“The timing is. . .difficult, sir,” I admitted. “Slashknife had been dead for several hours when Northstar was killed. I can. . .well, I can make it look that way, so long as no one takes a close look at the files. It will mean that the other officers present, and the ME, will have to be. . .counseled,” I added cautiously.
“I can see to that,” he nodded absently. “My other problem, however, could complicate things. While I need this problem to appear to be solved, now, I also want you to continue your investigation. I want to know who actually killed him, and I want to know why. And on who’s order.”
“That does complicate things,” I agreed. I thought about the problem momentarily.
“I can continue my investigation as background, I guess. What we call ‘filler’. Continuing to gather information for a solved, or closed, case to ensure that all of our doves are in a row, so to speak. It’s not common practice, but neither is it unheard of. And the high profile of the victims would probably deflect any serious questions about it. High level interest, that sort of thing. Or that I’m just trying for brownie point,” I added with a shrug.
“That might work,” Kringle nodded. “I understand you’re temporarily in charge of your unit, since the death of Redshirt?”
“Yes, sir,” I nodded. “That shouldn’t be a problem, though. A new Captain should be appointed soon, which will give me. . . .” I stopped as Kringle raised a hand.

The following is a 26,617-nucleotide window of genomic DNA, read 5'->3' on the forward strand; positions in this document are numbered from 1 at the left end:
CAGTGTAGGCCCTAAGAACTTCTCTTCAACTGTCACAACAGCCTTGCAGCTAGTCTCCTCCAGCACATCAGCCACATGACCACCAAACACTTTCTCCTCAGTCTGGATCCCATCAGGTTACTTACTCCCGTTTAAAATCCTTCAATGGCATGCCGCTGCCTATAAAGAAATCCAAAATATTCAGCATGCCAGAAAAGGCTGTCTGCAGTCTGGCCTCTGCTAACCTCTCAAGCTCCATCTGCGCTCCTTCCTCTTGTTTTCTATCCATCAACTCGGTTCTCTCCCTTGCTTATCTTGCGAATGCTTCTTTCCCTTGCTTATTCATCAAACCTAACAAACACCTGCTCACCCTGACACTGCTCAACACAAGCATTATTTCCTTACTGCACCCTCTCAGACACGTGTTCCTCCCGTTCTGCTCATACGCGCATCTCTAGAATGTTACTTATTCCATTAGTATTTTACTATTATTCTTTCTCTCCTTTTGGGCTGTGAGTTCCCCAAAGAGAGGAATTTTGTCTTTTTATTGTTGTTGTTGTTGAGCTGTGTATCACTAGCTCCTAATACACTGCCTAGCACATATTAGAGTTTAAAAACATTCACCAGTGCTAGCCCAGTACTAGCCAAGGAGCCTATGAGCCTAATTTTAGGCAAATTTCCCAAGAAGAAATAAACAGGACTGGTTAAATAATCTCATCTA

“I’ve spoken to my cousin,” he told me. “As you were on your way up here. You’re to be promoted to Lieutenant, and given the post permanently. That should leave you free to do anything you need to, yes?”
“Uh. . . .” Me? Lieutenant? In charge?
“My cousin assures me you’re capable of doing the job,” Kringle encouraged. “And I would consider it a personal favor if you took it, and got to the bottom of all this. I need this. . .I need it handled. And I need it done quietly as possible.”
Wow. A personal favor from the Fat One himself. Of course, I realized now that he wasn’t all that fat. He filled out his suit pretty well, but Kringle was more athletic looking than anything.
“I’ll do my best, Sir Kringle,” I nodded finally. How could I refuse all that?
“You’re not long enough in service for Captain,” he added unnecessarily. “But when you are, the promotion will be. . .assured,” he almost smiled.
“Sir, I don’t know what to say,” I told him honestly.
“Say you’ll do everything you can to find out who’s responsible,” he ordered gruffly.
“I will,” I promised. I would have, anyway. “But, there are a couple problems.”
“Well, the DA isn’t likely to want to press any charges against the Du Vla,” I pointed out. “They rarely do. Even if I find. . . .” I stopped again at the upraised hand.
“All I need you to do is get the information, Lieutenant. I’ll. . .handle it, from there.”
“Very well, sir,” I nodded.
“Excellent,” Kringle nodded, smiling slightly. “I knew I could count on you.”
“I’m flattered sir,” I smiled slightly in return. “I realize how important this is.”
“I doubt that very much,” Kringle said quietly. “But the gist of it is, the Privileged Elves are. . .concerned. They’re unaware of the reasons behind the attack, and think someone is simply targeting them. That threatens to slow down, or even stop, our work, which is something I can’t afford to have happen.”
“Toys have to be delivered,” I nodded. Kringle actually snorted. He must have seem my look of surprise, since he grinned ruefully.